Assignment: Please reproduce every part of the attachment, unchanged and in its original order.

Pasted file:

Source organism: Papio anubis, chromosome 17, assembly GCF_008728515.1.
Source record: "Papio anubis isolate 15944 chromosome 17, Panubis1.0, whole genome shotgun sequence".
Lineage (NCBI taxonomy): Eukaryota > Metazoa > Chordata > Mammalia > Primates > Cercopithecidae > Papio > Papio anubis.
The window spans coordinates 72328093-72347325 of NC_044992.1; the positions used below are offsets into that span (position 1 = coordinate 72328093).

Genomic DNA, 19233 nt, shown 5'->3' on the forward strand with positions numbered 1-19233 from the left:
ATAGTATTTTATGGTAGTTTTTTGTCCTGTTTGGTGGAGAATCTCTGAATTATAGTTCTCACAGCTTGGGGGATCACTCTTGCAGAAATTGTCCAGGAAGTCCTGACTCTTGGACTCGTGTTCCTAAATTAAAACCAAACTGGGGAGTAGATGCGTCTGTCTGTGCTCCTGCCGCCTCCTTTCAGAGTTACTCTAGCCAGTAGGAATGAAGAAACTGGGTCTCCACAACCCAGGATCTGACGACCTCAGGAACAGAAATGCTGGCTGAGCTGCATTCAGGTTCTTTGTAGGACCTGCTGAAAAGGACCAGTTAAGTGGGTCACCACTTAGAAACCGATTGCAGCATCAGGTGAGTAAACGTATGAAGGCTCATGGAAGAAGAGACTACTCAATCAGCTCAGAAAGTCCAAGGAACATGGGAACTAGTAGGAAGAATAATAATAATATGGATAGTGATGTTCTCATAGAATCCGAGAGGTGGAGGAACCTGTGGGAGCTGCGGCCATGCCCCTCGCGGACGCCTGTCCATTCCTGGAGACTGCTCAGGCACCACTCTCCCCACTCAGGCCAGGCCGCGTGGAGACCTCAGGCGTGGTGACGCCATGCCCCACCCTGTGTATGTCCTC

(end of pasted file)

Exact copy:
Source organism: Papio anubis, chromosome 17, assembly GCF_008728515.1.
Source record: "Papio anubis isolate 15944 chromosome 17, Panubis1.0, whole genome shotgun sequence".
Lineage (NCBI taxonomy): Eukaryota > Metazoa > Chordata > Mammalia > Primates > Cercopithecidae > Papio > Papio anubis.
The window spans coordinates 72328093-72347325 of NC_044992.1; the positions used below are offsets into that span (position 1 = coordinate 72328093).

Genomic DNA, 19233 nt, shown 5'->3' on the forward strand with positions numbered 1-19233 from the left:
ATAGTATTTTATGGTAGTTTTTTGTCCTGTTTGGTGGAGAATCTCTGAATTATAGTTCTCACAGCTTGGGGGATCACTCTTGCAGAAATTGTCCAGGAAGTCCTGACTCTTGGACTCGTGTTCCTAAATTAAAACCAAACTGGGGAGTAGATGCGTCTGTCTGTGCTCCTGCCGCCTCCTTTCAGAGTTACTCTAGCCAGTAGGAATGAAGAAACTGGGTCTCCACAACCCAGGATCTGACGACCTCAGGAACAGAAATGCTGGCTGAGCTGCATTCAGGTTCTTTGTAGGACCTGCTGAAAAGGACCAGTTAAGTGGGTCACCACTTAGAAACCGATTGCAGCATCAGGTGAGTAAACGTATGAAGGCTCATGGAAGAAGAGACTACTCAATCAGCTCAGAAAGTCCAAGGAACATGGGAACTAGTAGGAAGAATAATAATAATATGGATAGTGATGTTCTCATAGAATCCGAGAGGTGGAGGAACCTGTGGGAGCTGCGGCCATGCCCCTCGCGGACGCCTGTCCATTCCTGGAGACTGCTCAGGCACCACTCTCCCCACTCAGGCCAGGCCGCGTGGAGACCTCAGGCGTGGTGACGCCATGCCCCACCCTGTGTATGTCCTC